A shortage of police volunteers could force organizers of Thunder Bay's Santa Claus Parade to make some changes this year — including a shorter route.

With less than a month to go, the organizers of the Santa Claus Parade are still scrambling to get the details sorted. About 30 provincial police and city police officers typically volunteer their time to direct traffic and cordon off the parade route — a mandatory safety requirement of the police and the city of Thunder Bay. A lack of volunteers is holding up the parade permit.

A spokesperson with the Lakehead Rotary Club, which helps marshal the parade, said the dearth of helpers will force organizers to come up with alternate plans, such as decreasing the length of the parade course.

"By shortening [the route], you're putting more pressure on a smaller area," said Volker Kromm. "And that requires lots of conversation … [about] what the impact of that is."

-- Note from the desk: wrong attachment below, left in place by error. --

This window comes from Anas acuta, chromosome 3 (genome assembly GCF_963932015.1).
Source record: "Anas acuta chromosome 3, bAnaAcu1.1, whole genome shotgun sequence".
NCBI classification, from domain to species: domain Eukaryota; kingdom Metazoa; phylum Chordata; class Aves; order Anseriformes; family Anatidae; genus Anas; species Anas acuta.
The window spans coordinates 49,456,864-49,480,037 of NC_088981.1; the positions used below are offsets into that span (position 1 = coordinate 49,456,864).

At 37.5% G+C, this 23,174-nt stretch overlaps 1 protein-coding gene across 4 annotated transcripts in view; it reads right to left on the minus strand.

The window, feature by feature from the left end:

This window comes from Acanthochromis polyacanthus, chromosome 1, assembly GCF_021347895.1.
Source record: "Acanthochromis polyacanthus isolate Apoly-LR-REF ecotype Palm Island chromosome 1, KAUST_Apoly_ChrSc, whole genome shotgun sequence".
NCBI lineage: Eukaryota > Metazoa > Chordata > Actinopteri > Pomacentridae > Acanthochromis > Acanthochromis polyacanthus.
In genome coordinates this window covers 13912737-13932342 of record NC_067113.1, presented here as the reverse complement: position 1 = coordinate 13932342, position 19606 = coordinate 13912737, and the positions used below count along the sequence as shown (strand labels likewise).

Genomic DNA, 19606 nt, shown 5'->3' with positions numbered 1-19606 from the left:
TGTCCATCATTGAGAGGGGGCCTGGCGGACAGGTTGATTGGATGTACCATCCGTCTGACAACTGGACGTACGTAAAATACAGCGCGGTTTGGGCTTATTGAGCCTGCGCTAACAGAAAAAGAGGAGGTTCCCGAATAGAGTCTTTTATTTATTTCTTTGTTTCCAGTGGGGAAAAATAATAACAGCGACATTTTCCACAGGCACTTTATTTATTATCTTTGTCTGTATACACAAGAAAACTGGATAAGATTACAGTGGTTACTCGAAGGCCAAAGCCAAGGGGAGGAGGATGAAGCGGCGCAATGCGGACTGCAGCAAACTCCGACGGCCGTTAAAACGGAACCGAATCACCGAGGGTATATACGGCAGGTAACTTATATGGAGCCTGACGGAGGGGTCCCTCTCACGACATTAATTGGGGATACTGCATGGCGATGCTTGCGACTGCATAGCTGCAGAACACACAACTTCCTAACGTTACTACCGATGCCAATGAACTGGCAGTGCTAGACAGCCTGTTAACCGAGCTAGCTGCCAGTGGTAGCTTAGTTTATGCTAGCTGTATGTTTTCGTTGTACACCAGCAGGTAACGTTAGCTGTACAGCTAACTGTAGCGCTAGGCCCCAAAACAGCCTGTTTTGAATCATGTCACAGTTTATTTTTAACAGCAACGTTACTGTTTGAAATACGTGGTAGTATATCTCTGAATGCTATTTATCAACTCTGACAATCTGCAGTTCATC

Safety a priority

Kromm noted that, with more development taking place along the parade route, additional officers are needed. Numerous changes in the past decade to the Intercity/Memorial Avenue area have meant more businesses popping up, more traffic and more congestion in the popular shopping district.

"To get approval [for a city permit], we've brought this forward, and we're trying to come with an equitable solution on how to deal with that."

Kromm said safety needs to be a priority for the 30,000 people who watch the parade every year.

He said he hopes the city, the police and the Rotary Club can all come to an agreement, to make sure Santa finds his way down Memorial Avenue next month — as he has for the last 27 years.

The parade date is set for Saturday, Nov. 17.